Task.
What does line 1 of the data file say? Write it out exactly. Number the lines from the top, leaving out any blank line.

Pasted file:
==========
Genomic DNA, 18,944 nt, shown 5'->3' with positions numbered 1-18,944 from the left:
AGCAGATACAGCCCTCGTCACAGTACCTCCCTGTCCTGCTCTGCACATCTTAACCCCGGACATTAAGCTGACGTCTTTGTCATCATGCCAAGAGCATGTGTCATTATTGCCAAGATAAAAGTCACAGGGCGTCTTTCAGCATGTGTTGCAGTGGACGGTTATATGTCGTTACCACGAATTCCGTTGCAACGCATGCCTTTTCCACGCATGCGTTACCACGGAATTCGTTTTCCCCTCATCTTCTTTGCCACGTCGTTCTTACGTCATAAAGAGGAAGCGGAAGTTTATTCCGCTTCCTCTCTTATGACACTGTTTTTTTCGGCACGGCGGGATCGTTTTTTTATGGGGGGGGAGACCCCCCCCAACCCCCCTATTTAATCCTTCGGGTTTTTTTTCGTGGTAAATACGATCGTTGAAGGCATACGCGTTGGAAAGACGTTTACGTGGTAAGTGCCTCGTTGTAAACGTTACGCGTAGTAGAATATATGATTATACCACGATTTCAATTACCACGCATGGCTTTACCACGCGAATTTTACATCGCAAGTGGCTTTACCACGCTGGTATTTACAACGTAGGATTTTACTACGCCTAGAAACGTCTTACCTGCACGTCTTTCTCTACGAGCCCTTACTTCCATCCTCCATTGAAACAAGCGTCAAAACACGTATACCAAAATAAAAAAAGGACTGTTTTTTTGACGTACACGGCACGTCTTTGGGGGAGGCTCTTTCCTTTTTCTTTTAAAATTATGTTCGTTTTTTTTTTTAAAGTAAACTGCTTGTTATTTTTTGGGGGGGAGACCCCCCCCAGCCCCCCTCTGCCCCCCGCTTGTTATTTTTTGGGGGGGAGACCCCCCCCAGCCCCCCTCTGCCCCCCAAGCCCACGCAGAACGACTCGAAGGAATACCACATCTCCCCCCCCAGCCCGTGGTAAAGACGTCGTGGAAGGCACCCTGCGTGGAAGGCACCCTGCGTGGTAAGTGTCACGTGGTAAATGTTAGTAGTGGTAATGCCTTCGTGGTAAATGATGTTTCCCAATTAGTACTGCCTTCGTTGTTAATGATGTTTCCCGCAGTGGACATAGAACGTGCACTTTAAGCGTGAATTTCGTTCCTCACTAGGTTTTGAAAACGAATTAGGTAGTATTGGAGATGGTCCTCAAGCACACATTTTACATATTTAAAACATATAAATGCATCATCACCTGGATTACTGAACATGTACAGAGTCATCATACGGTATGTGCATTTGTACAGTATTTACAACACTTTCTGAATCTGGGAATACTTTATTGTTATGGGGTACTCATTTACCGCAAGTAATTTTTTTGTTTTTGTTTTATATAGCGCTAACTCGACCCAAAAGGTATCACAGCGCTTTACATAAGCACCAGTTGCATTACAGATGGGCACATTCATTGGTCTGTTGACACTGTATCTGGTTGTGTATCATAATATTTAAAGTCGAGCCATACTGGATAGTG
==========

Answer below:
Genomic DNA, 18,944 nt, shown 5'->3' with positions numbered 1-18,944 from the left: